The public can handle honesty. While it might not serve the aims of political rhetoric, it would be honest to admit trying hard, as I know many legislators did, but falling short in key respects. The public must, again, hope for that honesty from the state Supreme Court.

Originally published at HeraldNet

Review of Matt Ridley's Evolution of Everything

Matt Ridley is Hereditary member of the House of Lords, and a Tory. “Viscount Ridley is a title in the Peerage of the United Kingdom. It was created in 1900 for the Conservative politician Sir Matthew White Ridley, 5th Baronet, Home Secretary from 1895 to 1900. ” (source)

Ridley is a climate change skeptic, has interests in coal mines, is a proponent of fracking, and is in favor of Brexit.

“Ridley was chairman of the UK bank Northern Rock from 2004 to 2007, during which period Northern Rock experienced the first run on a British bank in 150 years. Ridley chose to resign, and the bank was bailed out by the UK government leading to the nationalisation of Northern Rock.” (source)

Matt Ridley

Ridley’s 2015 book Evolution of Everything: How New Ideas Emerge is a well-written libertarian manifesto that attacks religion, government, regulations, public education, and environmentalism.

Evolution of Everything

Ridley is clearly smart, and he’s a good writer. (Few U.S. politicians are as educated.) He’s written books on biology, and the first chapters of Evolution of Everything are a convincing account of how life evolved through random mutation and natural selection.

But the rest of the book devolves into an imbalanced libertarian (“bottom-up”) screed.

In a discussion of the Nature versus Nurture debate, Ridley defends Nature. He argues that, to a larger extent than people want to admit, it’s not society or even parents that determine the personality or success of children. Rather, it’s genetics.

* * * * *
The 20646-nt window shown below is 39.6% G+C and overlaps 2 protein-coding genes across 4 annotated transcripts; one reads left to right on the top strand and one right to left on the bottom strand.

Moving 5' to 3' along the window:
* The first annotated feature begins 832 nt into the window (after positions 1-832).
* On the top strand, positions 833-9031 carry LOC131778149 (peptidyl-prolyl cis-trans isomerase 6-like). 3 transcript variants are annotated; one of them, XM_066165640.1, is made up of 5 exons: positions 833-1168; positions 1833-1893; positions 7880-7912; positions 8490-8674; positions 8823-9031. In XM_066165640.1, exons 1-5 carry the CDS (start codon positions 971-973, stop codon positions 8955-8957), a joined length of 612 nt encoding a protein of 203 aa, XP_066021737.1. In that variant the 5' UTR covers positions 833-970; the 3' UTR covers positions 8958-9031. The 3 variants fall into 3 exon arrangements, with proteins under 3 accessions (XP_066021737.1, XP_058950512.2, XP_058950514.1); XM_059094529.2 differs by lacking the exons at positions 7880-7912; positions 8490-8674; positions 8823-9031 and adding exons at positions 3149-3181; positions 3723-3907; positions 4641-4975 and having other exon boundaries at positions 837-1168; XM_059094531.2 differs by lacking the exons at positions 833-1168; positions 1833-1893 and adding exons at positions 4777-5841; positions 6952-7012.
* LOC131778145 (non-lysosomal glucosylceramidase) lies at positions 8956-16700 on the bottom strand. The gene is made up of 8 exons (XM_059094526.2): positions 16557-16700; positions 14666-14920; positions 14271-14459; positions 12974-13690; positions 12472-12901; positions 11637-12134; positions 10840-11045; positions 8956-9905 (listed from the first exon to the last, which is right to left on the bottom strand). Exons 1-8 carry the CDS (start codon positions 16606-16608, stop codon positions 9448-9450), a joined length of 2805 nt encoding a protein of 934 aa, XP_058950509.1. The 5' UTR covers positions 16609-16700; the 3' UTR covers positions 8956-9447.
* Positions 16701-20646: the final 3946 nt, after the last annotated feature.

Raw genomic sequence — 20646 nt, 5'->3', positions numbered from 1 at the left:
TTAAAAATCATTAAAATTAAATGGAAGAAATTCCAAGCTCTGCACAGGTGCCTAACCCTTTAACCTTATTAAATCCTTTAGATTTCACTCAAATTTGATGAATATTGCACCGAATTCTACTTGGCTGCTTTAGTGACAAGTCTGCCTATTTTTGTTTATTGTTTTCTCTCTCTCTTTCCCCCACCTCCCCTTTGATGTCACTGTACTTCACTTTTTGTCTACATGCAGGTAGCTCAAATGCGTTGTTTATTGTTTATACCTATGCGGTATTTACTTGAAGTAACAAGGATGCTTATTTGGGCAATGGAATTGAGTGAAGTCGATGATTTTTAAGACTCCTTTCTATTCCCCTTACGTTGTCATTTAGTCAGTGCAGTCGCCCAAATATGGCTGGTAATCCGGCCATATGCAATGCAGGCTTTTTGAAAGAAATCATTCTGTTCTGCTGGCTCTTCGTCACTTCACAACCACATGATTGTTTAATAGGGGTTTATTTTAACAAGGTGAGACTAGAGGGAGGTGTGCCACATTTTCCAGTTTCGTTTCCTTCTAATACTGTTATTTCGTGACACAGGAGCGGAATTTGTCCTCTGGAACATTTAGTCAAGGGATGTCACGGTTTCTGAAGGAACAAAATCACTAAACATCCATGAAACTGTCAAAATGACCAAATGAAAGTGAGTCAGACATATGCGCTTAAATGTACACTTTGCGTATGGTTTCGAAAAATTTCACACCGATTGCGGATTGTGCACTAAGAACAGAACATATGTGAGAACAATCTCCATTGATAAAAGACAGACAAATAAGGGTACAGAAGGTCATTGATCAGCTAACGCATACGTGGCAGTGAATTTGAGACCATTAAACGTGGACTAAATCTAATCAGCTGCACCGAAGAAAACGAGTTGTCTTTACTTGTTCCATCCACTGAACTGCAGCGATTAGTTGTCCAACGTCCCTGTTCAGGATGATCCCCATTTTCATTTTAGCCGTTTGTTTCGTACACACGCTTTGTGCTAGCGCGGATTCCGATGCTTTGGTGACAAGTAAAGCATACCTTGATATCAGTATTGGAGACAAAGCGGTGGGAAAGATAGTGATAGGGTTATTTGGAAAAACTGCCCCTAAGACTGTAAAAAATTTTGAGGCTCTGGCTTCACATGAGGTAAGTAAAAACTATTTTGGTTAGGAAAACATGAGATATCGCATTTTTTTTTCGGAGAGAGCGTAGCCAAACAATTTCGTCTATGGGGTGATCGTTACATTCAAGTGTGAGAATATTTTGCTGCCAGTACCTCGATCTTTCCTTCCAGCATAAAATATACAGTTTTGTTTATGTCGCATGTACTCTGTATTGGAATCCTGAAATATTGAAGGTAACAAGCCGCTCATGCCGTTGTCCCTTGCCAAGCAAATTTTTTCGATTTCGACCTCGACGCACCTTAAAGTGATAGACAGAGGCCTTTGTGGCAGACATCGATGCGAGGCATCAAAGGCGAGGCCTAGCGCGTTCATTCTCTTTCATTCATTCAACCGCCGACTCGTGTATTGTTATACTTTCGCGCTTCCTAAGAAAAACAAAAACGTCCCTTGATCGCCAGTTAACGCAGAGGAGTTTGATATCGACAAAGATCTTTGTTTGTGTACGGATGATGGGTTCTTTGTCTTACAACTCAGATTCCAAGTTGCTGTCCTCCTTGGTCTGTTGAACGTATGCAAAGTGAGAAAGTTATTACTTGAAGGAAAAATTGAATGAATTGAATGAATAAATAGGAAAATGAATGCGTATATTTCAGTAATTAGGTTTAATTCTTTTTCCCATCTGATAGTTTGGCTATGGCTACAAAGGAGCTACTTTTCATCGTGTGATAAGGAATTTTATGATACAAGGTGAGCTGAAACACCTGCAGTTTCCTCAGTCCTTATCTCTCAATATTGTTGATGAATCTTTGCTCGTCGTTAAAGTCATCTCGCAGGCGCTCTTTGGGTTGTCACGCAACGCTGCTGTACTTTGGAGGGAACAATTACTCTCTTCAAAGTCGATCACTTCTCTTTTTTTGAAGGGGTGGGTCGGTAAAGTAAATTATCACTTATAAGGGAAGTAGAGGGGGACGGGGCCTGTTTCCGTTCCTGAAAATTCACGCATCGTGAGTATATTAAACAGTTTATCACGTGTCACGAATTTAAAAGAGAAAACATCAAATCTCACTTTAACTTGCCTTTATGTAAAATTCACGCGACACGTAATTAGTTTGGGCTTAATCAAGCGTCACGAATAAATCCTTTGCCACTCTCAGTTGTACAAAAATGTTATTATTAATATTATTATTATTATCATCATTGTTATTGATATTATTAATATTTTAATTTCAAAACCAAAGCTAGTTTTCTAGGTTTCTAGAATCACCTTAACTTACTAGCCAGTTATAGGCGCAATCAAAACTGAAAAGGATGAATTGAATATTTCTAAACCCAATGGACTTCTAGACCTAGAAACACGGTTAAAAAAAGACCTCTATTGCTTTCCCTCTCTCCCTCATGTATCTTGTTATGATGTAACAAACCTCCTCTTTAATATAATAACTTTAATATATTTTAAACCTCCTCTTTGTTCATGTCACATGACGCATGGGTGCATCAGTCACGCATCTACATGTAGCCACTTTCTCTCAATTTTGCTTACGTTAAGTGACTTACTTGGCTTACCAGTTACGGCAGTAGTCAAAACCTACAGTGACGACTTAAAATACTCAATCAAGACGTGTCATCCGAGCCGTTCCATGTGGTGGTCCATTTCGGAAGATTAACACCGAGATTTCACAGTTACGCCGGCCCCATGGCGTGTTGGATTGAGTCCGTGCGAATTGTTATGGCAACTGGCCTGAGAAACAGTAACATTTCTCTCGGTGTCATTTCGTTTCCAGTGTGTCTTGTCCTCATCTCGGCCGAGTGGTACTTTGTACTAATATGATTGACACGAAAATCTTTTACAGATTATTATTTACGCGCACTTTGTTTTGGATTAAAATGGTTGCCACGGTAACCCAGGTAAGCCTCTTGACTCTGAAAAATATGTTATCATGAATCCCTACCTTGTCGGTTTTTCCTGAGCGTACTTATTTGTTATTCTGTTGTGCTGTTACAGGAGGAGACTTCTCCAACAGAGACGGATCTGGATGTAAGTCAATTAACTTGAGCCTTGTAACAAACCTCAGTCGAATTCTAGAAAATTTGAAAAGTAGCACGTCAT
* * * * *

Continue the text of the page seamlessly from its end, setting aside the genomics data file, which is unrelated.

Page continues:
He summarizes the intellectual history of such debates. Because genetic determinism could be used to justify racism and sexism, for many years research suggesting a strong role for Nature (versus Nurture) was strongly condemned by the social sciences. More recently, it’s been become acceptable to acknowledge that babies are not a blank slate and that there are innate sex differences.

Judith Rich Harris was one of the most successful proponents of the Nurture side of the debate. At first, opposition to her findings was “furious.” Ridley says “Natural selection made sure that brainwashing was not easy. And it’s time we stopped looking to parenting for the credit or the blame.”

Ridley is clever, but his cleverness approaches sophistry. He calls it a “meritocratic result” that children’s intelligence and success in life are mostly determined by their genes and not by society or their parents.

“[A] world where nurture was everything would be horribly more cruel than one where nature allowed people to escape their disadvantages through their own talents. How particularly nasty to write people off because they were born in a slum, or fostered
by indifferent parents… Nature is the friend of social mobility.

Believers in Nurture don’t want to “write off” people born in slums. They want to help them overcome their accidental disadvantages. A world where everything is determined by genes would be cruel, because people couldn’t escape their genetic natures.